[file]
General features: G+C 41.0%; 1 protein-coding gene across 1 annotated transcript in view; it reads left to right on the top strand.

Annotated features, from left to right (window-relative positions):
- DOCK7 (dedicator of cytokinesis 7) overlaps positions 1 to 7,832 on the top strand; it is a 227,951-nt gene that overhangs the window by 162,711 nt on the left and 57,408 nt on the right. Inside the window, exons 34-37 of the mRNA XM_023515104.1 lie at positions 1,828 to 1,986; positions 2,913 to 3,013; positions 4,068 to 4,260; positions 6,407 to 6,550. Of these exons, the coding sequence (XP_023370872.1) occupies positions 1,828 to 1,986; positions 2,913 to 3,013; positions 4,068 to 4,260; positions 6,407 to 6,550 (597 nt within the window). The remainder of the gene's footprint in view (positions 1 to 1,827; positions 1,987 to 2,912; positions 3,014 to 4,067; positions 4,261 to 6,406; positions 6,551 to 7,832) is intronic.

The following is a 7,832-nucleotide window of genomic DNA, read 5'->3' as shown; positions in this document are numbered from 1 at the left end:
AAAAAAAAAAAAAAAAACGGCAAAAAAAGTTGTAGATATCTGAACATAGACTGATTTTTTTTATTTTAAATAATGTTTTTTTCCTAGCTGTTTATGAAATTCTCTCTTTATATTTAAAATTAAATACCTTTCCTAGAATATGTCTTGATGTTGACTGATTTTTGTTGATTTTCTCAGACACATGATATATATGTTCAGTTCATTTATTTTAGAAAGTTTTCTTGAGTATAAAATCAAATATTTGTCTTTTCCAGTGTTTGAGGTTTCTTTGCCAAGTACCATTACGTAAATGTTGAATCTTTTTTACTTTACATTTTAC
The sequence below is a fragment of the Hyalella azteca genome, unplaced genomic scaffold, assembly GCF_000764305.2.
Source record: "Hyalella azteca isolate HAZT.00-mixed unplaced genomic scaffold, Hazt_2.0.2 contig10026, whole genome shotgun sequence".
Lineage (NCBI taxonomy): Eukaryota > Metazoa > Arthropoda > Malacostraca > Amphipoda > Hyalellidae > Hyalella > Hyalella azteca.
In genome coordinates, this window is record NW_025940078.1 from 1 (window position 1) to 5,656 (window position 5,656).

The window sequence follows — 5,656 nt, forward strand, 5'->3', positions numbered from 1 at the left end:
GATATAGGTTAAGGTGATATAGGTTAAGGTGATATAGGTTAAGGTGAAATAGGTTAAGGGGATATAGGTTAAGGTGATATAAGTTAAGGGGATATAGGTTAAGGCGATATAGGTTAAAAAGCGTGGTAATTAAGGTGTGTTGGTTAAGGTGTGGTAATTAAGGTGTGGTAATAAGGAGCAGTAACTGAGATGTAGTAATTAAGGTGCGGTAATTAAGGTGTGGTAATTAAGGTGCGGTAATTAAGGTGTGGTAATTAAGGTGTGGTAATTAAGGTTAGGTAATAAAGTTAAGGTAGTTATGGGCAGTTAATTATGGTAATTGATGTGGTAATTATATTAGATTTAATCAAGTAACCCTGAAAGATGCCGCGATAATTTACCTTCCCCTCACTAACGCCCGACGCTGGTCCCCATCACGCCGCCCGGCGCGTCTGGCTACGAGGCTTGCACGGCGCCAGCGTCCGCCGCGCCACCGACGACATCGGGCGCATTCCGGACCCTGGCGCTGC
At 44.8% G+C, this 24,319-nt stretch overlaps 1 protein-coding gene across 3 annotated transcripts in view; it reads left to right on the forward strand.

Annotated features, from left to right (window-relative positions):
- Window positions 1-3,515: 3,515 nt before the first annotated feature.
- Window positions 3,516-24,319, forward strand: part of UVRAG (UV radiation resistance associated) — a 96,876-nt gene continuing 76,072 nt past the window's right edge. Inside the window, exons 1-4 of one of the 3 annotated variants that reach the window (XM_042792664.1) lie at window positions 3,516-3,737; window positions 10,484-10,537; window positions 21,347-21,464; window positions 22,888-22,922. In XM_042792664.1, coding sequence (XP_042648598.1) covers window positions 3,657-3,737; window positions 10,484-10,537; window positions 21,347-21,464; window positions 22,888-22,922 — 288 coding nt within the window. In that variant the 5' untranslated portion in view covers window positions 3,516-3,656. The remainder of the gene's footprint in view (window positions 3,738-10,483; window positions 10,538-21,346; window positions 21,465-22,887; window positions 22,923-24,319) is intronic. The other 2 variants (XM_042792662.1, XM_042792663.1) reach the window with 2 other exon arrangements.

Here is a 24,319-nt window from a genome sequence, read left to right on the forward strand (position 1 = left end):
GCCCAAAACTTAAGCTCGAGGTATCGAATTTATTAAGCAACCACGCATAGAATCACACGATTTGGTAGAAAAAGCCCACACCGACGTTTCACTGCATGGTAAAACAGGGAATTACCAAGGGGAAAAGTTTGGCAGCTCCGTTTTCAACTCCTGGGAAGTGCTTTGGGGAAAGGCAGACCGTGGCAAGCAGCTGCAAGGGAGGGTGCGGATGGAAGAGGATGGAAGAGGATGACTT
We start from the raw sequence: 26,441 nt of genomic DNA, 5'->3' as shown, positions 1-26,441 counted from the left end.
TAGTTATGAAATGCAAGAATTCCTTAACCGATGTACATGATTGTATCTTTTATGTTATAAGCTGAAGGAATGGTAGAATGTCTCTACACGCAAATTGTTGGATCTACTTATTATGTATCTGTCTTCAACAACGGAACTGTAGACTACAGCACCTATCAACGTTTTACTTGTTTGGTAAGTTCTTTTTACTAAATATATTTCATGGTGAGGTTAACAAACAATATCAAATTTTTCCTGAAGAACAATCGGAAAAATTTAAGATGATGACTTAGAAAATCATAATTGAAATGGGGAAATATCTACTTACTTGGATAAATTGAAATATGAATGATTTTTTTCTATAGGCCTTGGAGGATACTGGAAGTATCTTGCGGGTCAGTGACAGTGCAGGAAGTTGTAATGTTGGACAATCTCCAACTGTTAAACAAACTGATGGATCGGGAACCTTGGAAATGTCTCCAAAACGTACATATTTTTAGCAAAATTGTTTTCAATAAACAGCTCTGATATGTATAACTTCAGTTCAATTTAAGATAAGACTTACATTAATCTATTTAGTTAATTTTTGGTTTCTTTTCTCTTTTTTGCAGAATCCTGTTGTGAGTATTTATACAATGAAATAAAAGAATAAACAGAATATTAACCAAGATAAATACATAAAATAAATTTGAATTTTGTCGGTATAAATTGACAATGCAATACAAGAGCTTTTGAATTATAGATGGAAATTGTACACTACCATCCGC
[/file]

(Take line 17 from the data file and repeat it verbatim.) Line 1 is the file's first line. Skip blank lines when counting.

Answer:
GCCCAAAACTTAAGCTCGAGGTATCGAATTTATTAAGCAACCACGCATAGAATCACACGATTTGGTAGAAAAAGCCCACACCGACGTTTCACTGCATGGTAAAACAGGGAATTACCAAGGGGAAAAGTTTGGCAGCTCCGTTTTCAACTCCTGGGAAGTGCTTTGGGGAAAGGCAGACCGTGGCAAGCAGCTGCAAGGGAGGGTGCGGATGGAAGAGGATGGAAGAGGATGACTT